From Rio to Johannesburg and beyond: forest conservation and rural livelihoods in the global South
Kaimowitz, D. 2003. From Rio to Johannesburg and beyond: forest conservation and rural livelihoods in the global South . v. A - Forest for people Proceedings of the XXII World Forestry Congress: forests, source of life. Quebec City, Canada Sept. 21 to 28, 2003. :10-16. Quebec, Canada, Organizing Committee of the XII World Forestry Congress.
Permanent link to this item: http://hdl.handle.net/10568/18859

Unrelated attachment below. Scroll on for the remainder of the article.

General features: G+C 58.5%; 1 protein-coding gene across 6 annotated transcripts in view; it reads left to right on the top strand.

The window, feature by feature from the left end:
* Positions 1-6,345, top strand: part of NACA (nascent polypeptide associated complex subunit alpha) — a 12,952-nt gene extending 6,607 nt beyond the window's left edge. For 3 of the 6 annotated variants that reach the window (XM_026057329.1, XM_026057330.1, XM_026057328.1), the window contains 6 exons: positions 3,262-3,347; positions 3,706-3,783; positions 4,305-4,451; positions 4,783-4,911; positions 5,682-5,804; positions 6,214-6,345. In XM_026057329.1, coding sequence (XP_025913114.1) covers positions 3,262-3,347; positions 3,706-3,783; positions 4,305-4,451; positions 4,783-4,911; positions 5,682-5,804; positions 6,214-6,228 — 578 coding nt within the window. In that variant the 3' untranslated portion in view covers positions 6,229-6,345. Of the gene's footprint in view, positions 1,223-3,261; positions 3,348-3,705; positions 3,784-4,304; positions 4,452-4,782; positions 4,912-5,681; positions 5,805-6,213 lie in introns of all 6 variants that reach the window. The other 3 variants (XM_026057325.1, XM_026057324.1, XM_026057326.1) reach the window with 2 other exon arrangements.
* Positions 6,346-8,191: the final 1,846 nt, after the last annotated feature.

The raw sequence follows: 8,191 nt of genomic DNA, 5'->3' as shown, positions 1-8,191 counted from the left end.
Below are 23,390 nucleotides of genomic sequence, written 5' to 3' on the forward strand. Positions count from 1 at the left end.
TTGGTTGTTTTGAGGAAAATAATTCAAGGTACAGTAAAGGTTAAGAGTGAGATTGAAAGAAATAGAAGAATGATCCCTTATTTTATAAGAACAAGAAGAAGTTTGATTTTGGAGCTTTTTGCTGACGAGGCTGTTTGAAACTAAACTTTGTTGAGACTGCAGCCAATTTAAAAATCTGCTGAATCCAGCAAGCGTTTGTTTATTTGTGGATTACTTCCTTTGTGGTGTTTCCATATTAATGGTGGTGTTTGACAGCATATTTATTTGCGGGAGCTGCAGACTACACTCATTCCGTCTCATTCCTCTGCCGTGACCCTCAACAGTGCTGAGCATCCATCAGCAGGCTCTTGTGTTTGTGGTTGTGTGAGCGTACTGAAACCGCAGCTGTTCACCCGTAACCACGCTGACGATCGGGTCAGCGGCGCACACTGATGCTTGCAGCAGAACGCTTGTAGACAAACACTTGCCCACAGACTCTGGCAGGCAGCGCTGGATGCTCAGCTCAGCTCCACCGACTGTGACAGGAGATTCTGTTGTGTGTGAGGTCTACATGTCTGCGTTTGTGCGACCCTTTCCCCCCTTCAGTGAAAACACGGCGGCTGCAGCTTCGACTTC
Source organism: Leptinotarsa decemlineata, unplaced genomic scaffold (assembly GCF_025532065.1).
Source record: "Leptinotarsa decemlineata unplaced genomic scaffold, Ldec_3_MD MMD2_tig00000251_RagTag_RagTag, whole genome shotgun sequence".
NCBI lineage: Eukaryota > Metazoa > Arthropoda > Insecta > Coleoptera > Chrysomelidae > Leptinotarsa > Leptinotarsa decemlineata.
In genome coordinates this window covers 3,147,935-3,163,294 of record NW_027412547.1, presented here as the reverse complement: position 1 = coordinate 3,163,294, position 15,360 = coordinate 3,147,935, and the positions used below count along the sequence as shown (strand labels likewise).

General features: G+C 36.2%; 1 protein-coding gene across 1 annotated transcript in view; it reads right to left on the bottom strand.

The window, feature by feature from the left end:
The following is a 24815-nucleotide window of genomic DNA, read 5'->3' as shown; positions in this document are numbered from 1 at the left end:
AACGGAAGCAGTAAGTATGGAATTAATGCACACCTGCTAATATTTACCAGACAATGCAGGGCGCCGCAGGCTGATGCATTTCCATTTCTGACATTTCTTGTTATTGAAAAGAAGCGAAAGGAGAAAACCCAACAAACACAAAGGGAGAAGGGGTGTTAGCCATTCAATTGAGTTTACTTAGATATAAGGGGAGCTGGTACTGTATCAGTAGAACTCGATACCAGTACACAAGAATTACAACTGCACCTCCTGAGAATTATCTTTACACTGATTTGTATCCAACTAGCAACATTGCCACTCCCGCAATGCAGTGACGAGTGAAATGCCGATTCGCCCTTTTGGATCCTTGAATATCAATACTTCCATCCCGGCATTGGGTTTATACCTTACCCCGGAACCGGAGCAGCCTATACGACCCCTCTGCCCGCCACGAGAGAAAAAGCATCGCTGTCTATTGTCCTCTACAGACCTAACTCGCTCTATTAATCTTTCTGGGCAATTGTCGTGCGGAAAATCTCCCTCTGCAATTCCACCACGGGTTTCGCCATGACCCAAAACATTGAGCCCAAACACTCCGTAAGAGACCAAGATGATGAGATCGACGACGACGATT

In the last few years, forests have lost their previous prominence on the international agenda. The forestry and conservation community needs to work hard to change that because forests can contribute greatly to meeting the challenges of poverty, disease, access to clean water, biodiversity conservation, climate change and violent conflict. There have been more successes than most policy-makers realize, particularly in the areas of devolving rights over forests to disadvantaged groups and forest restoration. Poverty Reduction Strategies should ensure that poor people maintain access to forest safety nets and provide support for small-scale forest-based enterprises. Biodiversity conservation strategies in developing countries should: 1) reduce incentives for forest destruction, 2) give rights to groups that are less likely to destroy forests; 3) pay people to conserve biodiversity, and 4) focus on landscape mosaics, in addition to supporting protected areas. World leaders should recognize the potential contribution of forests to global peace and take action to realize that potential.